Sunday, April 01, 2012

Forensic Linkfest - microwave-ready meals

My “For-Sec” to-be-blogged pile is bustin out at the seams.

Unfortunately, I still haven’t been able to find the time to toss the meat on grill in a way that gives it justice…so as of now, that material is still slow-smoking.

In the meantime maybe you will find something noteworthy in the following links-of-note prepared for quick consumption.

NetWitness - Investigator Freeware - Version released 03/16/12. I’ve used this NFAT tool successfully in the past, but had stopped looking for updated versions. So the other day when my one-year’s registration period had expired and I had to “re-enlist” I was advised an update was available. There are a number of free NFAT tools, and each provides its own slant. NetWitness Investigator Freeware version is a must-have tool for your assessment collection. Get the update!

MIR-ROR - This incident response toolset has now been updated to version 2.0: HolisticInfoSec: MIR-ROR 2.0 released. Sure you have to dump a few of the ingredients in the provided bowl before you bake, but it’s, well, a piece of cake. The result is a collection of tools that can speed up your assessment and information collection on a suspect system.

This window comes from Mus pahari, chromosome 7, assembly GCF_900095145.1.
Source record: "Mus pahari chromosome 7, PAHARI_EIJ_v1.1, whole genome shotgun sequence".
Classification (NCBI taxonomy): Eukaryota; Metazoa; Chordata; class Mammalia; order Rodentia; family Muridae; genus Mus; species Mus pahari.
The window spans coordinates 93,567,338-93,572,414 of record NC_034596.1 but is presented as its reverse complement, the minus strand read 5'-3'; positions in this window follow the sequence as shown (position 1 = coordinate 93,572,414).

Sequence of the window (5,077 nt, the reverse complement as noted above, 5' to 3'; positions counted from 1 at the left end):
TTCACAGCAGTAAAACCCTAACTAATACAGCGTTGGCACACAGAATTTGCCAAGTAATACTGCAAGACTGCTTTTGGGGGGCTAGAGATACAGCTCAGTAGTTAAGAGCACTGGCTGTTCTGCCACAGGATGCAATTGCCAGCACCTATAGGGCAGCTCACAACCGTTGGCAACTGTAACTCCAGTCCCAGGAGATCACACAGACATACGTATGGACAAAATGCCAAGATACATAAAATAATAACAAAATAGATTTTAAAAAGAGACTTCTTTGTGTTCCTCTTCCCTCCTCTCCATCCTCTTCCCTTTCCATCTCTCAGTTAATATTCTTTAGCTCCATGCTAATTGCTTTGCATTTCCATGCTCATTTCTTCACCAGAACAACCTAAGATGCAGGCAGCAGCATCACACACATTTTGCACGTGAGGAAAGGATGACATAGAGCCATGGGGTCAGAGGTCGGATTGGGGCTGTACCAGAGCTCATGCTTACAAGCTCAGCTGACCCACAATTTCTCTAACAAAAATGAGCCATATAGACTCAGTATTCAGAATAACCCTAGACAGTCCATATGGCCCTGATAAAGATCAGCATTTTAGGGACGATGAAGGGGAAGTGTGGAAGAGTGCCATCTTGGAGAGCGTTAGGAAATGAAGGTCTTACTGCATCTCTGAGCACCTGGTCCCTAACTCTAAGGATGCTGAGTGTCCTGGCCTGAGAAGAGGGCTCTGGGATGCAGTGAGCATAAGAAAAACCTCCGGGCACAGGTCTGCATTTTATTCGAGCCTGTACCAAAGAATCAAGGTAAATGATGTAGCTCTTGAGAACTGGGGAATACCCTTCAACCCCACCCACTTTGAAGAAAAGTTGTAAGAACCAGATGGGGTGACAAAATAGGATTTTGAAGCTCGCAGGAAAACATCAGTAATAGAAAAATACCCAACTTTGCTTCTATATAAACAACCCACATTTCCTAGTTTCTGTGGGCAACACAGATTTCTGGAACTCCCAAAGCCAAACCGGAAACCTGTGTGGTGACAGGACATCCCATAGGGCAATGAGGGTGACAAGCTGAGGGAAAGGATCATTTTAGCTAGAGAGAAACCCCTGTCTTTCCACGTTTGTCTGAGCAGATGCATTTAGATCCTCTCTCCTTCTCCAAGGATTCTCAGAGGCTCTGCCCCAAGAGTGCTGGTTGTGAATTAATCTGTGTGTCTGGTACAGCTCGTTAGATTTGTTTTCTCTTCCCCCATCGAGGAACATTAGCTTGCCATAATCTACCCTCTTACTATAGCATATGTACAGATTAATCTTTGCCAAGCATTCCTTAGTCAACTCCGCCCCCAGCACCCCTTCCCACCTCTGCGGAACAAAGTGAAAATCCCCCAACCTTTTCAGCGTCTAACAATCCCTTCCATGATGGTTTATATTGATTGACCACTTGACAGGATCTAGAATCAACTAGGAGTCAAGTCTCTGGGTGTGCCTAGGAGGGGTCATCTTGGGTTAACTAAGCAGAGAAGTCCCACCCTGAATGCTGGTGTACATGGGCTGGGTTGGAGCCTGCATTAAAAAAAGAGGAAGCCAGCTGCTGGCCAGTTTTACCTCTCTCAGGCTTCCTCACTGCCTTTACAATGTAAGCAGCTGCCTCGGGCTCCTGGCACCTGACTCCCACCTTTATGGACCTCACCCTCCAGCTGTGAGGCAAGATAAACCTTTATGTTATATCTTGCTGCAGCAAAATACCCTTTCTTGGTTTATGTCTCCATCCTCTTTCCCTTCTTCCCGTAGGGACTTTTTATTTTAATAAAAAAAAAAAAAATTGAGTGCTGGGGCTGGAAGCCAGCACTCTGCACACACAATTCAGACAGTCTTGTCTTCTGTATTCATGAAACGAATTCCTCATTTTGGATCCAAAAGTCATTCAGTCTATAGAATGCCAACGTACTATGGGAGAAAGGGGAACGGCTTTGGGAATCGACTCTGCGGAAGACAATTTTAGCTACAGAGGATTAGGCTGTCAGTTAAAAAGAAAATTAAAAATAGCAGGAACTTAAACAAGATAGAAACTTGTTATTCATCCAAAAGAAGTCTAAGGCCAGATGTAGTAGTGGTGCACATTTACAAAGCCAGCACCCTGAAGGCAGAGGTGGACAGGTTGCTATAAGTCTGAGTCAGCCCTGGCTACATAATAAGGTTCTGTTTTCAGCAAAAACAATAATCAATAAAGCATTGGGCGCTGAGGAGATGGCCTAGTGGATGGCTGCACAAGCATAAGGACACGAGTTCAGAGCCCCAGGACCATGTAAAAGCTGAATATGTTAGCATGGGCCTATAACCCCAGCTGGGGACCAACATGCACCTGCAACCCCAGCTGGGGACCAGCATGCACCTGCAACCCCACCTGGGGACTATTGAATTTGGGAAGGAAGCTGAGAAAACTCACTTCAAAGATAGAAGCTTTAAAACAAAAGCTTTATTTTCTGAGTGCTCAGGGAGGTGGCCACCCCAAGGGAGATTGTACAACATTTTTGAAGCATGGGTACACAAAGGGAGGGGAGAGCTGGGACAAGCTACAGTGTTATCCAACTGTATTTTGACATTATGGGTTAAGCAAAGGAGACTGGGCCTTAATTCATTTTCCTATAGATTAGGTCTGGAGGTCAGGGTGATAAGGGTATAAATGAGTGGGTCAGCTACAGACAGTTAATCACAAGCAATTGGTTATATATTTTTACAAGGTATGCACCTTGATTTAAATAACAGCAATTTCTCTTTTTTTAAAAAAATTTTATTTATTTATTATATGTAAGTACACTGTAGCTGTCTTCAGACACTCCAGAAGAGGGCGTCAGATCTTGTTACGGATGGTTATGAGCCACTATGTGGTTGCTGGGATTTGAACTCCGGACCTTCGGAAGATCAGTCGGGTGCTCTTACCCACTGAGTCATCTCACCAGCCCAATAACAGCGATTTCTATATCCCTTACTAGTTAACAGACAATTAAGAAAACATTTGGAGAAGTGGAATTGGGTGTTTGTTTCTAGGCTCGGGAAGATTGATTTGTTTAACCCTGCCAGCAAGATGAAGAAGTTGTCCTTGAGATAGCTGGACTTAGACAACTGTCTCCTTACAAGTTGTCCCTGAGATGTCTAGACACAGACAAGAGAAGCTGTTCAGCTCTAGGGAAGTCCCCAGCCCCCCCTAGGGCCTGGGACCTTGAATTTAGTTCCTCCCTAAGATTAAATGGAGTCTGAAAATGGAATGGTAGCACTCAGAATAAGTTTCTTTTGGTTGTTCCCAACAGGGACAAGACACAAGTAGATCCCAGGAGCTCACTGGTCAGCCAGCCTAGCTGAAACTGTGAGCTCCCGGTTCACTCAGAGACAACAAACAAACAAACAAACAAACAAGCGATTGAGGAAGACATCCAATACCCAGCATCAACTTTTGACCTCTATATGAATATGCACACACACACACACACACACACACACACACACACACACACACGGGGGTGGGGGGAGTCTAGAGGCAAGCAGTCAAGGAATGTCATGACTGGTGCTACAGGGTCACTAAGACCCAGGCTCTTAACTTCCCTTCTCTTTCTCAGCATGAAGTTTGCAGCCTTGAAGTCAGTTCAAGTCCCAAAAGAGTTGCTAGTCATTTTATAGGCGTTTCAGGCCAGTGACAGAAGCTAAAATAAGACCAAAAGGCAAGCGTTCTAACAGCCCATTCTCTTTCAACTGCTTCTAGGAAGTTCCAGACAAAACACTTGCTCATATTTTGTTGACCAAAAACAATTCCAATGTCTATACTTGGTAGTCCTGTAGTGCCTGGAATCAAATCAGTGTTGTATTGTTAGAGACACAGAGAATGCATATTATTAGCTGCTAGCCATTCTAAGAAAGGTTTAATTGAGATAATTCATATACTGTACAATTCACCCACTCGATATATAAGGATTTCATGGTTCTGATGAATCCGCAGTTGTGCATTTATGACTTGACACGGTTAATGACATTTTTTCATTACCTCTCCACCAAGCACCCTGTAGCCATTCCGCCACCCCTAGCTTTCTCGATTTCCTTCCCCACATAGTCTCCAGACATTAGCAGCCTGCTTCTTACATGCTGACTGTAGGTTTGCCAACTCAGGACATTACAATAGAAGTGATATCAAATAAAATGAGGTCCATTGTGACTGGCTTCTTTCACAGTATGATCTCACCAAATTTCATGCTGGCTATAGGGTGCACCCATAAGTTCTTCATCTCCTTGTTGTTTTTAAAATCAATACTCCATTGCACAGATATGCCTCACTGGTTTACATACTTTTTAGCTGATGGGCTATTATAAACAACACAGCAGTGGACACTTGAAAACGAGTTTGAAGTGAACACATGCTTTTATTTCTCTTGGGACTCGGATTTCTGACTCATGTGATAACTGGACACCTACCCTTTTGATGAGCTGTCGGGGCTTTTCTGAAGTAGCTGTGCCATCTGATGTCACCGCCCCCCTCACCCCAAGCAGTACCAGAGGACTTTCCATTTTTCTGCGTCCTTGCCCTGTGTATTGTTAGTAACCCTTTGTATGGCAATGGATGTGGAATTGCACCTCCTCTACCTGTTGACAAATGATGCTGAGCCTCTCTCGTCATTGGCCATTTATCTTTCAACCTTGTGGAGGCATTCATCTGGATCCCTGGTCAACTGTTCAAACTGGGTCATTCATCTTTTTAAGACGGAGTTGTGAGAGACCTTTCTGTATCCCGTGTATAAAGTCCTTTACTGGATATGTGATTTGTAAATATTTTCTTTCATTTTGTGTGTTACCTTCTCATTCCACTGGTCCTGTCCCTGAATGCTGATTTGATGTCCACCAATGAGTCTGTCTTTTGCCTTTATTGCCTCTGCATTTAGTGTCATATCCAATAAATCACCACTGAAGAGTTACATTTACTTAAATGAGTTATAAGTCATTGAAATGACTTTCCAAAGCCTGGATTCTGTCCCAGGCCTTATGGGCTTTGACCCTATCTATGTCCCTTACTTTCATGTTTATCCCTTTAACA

65 Open Source Replacements for Security Software - Datamation’s Cynthia Harvey has composed a knock-out list of great Open Source tools. I’m confident that anybody who regularly reads this blog will find something new or interesting in this list.

NAFT Release - Didier Stevens has released his Network Appliance Forensic Toolkit than can handle network appliances but also supports memory dumps of OS’s like Windows. Basically (for now) it extracts network packets from memory dumps or other devices via pattern recognition.

The Latest Version of Redline Finds Indicators of Compromise and More - Mandiant’s Redline tool has now been updated.

Brett Shavers has a number of new posts about progress in the WinFE building and toolsets.

The Girl, Unallocated forensic blog has been a great source of how-to’s and advice on approaching investigations. This latest series is quite interesting.

Prefetch analysis posts are quite plentiful.

Corey Harrell also has a great in-depth timeline study based on Volume Shadow Copy data. Sharpen your Saw on this one!

We are all learning more and more as Chrome gains in popularity. SANS Computer Forensics and Incident Response blog’s “johnmmccash” has a great roundup of material in his Forensically mining new nuggets of Google Chrome post.

Finally, Security Ripcord blog’s Don C. Weber has a technical post on Hard Drive Acquisition Information Using faidds and makes some interesting observations in the process.


--Claus V.

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